endlessly analysing their own thoughts need to be steered towards mindfulness of theexternal world, of sights, sounds and other people. On the other hand, if you are doingCBT with a client, mindfulness of thoughts or of emotions may be helpful – this is similarto the practice of ‘spotting’ as used by members of Recovery Inc.Mindfulness is not an anaesthetic. Mindfulness is sometimes promoted as a means ofrelaxation and stress reduction. But while mindfulness reduces stress, its main value isin revealing what needs to be done and sometimes what needs to be done is painful.For instance, the person who uses mindfulness during panic attacks – an approach Iadvocate – can expect to feel emotional distress during the attack.Mindfulness may be unhelpful to some psychiatric patients. When the Buddhist teacherand writer Jack Kornfield worked at a state mental hospital in the US, he tried to teachmeditation to some of the patients. “It quickly became obvious that meditation was notwhat they needed. These people had little ability to bring a balanced attention to theirlives, and most of them were already lost in their minds. If any meditation was useful tothem, it would have to be one that was earthy and grounded: yoga, gardening, tai chi,active practices that could connect them to their bodies.” (Kornfield, 2002).Caution clients about the temporary euphoric effect. Sometimes persons beginning topractice mindfulness experience a beautiful sense of calm and clarity. It does no harmbut it doesn’t last. If a client reports that he or she is having this experience it is worthtelling them gently that the effect will fade and that there is nothing to be gained fromtrying to get it back.When introducing mindfulness, get the timing right. As with everything else incounselling, there is little point in introducing mindfulness until the client feels heard andunderstood. Sometimes it is helpful to introduce mindfulness towards the end of the firstsession as a technique which might help. At other times it may only become appropriateto introduce mindfulness at a second or subsequent session. And at times it may not beappropriate at all. This is a matter of judgement and of that sense of what it is right to doand when it is right to do it that counsellors gradually develop.Mindfulness of the body may be too difficult following physical attack or torture. I amindebted to a participant in one of my workshops for the information that persons whohave been tortured can find mindfulness of the body or of breathing quite difficult andfrightening. In such cases, mindfulness of one’s surroundings, of sounds, of colours andof other aspects of external reaction may be helpful. Further exercisesEarlier I described an exercise from a handout on mindfulness which I give to myclients. There are two other exercises on the handout and you might like to try them outyourself:The first is to establish what I call “mindfulness cues”. This involves using habitual
behaviours to remind you to practice mindfulness. Choose one or two and then decidethat when performing them you will maintain awareness of what you are doing, ratherthan daydreaming or getting caught up in fears or anxieties. Examples of mindfulnesscues include: Using the telephone, going up or down stairs or steps, arranging yourdesk or other workspace, tidying, washing up or taking a shower.The second is mindfulness of breathing and you can do this for five minutes or forty fiveminutes as you like. Begin by sitting still. Notice that you are breathing in and out.Notice the in-breath and the out- breath. When thoughts come into your mind just letthem float on by. Do not get involved with them. Simply go back to noticing yourbreathing in and out. If you like you can count your breaths, counting from 1 to 10 andthen back to 1 again. And finally…If you want to use mindfulness with your clients, begin by using it yourself. Only thencan you answer the questions your clients will have.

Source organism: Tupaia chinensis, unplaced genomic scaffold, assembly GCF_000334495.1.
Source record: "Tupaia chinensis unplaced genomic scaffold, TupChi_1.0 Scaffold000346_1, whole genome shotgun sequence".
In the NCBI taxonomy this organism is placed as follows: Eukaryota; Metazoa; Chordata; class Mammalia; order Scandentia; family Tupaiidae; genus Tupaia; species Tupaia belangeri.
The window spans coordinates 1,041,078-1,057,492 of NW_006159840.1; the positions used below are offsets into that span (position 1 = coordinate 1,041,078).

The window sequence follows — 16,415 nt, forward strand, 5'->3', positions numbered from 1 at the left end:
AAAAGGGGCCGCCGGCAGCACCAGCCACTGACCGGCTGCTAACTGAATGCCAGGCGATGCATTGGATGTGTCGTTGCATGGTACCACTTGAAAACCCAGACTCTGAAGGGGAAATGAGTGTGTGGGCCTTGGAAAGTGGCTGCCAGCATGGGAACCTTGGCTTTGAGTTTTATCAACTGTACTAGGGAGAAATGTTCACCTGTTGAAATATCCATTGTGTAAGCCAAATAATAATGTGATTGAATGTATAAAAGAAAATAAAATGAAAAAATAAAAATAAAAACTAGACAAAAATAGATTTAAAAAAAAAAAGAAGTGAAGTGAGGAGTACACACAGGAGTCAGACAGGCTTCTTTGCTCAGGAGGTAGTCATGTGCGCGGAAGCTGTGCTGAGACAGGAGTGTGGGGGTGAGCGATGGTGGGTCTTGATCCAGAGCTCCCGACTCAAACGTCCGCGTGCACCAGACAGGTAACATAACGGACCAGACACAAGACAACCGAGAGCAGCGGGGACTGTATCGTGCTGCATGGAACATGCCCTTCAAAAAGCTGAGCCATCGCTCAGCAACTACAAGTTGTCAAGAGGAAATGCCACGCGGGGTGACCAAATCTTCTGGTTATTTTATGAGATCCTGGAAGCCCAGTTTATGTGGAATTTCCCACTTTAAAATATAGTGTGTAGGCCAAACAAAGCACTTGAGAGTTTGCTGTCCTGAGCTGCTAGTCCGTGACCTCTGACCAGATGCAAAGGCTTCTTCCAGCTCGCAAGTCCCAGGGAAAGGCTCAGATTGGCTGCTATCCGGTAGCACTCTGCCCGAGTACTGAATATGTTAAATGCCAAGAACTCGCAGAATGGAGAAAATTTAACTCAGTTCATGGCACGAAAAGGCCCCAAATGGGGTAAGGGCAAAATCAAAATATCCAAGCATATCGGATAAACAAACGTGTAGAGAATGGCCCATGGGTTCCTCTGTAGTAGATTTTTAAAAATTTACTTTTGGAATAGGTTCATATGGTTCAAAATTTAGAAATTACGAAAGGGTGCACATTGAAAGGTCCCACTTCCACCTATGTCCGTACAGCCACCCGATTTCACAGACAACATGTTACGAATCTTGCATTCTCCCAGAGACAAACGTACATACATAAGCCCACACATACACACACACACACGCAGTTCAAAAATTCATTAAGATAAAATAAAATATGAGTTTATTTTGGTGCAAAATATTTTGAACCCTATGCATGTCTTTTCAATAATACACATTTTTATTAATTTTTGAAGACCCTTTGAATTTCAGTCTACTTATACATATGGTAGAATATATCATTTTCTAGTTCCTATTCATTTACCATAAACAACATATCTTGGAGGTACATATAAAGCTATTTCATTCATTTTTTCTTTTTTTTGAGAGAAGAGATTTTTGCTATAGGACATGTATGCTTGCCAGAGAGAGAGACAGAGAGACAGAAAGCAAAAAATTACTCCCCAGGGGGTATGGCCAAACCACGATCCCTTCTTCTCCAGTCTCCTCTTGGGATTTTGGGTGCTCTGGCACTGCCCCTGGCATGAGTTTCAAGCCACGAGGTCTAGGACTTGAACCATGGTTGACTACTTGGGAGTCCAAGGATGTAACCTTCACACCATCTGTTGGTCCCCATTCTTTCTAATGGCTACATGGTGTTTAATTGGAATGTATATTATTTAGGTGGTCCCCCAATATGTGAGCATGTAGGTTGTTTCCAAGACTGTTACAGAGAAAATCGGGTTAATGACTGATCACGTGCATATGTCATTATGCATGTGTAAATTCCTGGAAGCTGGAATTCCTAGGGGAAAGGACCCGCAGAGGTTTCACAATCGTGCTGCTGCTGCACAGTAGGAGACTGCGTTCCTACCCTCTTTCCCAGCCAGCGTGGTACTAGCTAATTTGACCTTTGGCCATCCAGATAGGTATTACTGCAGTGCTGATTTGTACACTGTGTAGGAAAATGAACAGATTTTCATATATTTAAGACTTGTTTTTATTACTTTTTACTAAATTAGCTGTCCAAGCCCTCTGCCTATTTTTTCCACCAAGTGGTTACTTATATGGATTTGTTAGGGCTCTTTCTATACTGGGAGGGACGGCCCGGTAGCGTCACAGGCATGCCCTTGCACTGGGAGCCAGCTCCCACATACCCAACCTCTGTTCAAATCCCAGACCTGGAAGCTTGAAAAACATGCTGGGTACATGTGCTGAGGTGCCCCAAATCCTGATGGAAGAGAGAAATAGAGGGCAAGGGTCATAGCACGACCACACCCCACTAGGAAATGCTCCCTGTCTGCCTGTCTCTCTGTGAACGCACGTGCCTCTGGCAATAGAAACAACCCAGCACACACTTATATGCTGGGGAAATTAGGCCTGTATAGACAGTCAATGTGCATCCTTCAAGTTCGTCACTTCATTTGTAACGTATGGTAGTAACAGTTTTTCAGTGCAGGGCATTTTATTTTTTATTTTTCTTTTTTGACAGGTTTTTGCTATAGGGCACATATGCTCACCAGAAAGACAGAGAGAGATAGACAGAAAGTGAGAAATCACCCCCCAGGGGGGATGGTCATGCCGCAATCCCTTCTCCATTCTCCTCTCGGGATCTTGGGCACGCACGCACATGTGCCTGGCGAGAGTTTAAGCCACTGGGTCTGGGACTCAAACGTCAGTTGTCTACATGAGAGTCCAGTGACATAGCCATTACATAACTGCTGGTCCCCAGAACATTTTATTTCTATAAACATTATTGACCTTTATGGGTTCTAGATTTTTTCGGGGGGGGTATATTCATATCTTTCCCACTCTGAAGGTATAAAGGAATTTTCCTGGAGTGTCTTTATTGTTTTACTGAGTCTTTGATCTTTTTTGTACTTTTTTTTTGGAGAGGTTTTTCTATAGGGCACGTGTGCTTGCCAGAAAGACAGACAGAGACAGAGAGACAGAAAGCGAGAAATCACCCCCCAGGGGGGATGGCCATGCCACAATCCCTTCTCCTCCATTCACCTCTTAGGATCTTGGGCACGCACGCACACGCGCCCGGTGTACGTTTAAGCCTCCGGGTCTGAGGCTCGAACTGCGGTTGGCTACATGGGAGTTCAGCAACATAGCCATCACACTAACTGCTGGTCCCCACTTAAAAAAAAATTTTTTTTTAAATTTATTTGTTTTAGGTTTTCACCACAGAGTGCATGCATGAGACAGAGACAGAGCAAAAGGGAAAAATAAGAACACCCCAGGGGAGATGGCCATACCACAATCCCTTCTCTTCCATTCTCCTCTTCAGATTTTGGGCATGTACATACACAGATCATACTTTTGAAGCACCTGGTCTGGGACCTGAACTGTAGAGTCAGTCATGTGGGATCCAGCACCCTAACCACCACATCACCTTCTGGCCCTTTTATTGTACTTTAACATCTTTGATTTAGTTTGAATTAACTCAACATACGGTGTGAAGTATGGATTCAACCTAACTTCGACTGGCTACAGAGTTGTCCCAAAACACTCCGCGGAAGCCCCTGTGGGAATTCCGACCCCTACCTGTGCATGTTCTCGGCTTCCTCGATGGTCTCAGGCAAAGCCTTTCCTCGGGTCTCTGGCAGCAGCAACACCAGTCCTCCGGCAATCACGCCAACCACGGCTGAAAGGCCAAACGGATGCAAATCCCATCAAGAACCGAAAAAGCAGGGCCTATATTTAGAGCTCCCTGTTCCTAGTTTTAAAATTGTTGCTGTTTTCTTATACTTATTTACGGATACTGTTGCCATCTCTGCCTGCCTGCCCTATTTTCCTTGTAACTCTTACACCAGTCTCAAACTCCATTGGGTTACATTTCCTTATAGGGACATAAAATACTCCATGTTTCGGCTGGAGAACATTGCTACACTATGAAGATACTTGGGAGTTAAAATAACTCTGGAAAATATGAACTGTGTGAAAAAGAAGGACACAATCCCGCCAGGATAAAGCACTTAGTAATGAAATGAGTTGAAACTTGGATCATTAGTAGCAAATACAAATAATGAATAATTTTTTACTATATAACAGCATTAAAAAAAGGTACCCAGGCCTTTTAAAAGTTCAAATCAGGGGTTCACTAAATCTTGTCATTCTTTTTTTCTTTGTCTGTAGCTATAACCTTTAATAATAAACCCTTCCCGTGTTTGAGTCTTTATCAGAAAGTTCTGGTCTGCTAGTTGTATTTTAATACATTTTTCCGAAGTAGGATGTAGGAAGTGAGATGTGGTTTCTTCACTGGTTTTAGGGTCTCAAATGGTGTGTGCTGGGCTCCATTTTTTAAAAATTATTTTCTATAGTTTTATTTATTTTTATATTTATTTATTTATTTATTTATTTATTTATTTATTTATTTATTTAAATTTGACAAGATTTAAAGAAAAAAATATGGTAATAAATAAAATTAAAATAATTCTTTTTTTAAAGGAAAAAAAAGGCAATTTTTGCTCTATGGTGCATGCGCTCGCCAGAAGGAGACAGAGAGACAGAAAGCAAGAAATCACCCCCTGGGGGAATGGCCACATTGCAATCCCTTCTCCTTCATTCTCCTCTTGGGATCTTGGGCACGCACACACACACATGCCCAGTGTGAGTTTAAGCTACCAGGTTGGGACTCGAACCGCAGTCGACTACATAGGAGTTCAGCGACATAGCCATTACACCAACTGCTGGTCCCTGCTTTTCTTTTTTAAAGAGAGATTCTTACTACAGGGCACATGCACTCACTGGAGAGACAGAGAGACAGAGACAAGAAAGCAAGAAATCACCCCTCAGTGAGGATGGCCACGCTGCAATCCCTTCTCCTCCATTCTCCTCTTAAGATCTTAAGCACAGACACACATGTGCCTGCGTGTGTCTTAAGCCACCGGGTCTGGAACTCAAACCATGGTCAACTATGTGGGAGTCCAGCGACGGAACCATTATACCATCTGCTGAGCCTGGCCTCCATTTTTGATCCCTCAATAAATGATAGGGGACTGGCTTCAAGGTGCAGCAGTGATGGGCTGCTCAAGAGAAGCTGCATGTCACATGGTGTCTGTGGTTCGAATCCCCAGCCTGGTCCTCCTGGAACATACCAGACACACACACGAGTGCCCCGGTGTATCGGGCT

Sources & References: WebsitesThe Institute for Meditation and Psychotherapyhttp://www.meditationandpsychotherapy.org/index.htmlCentre for Mindfulness Research and Practice, University of Wales, Bangorhttp://www.bangor.ac.uk/mindfulness/Center for Mindfulness in Medicine, Health Care, and Society (CFM)http://www.umassmed.edu/cfm/This is the website of the ground-breaking mindfulness centre run by Dr Jon Kabat-Zinnat the University of Massachusetts Medical Centre.Dublin Buddhist Centrehttp://www.dublinbuddhistcentre.org/index.htmlThe centre runs meditation courses at various times through the year.Wildmindhttp://www.wildmind.org/Offers a reasonably-priced mindfulness of breathing course and free resources. BooksA Path with a Heart, by Jack Kornfield, Rider, London, 2002. Covers a broader rangethan mindfulness and not an easy read in my view though it contains many interestingmeditation exercises.Buddhist Psychology, by Caroline Brazier, Robinson, London, 2003. A generalintroduction to Buddhist psychology by a psychotherapist.Mindfulness and Psychotherapy, edited by Christopher K. Germer, Ronald D. Siegeland Paul R. Fulton. The Guildford Press, New York and London, 2005. Expensive(about €40 but worth it if you’re interested in the topic).Full Catastrophe Living, by Dr Jon Kabat-Zinn, Bantam, New York, 1990.A detailed introduction to Kabat-Zinn’s pioneering work at the University ofMassachusetts Medical Centre.Mindfulness–based Cognitive Therapy for Depression, Segal, Z.V., Williams, J.M.G. &Teasdale, J.D, Guilford Press, 2002. The main focus of this important book is onpreventing relapse into depression.Calming Your Anxious Mind, Jeffrey Brantley MD. New Harbinger Publications, 2003.
Applying mindfulness to anxiety, fear and panic.Reference to this article:O’Morain, Padraig, Mindfulness as a therapeutic tool. Éisteach, September, 2008.Dublin: Irish Association for Counselling and Psychotherapy.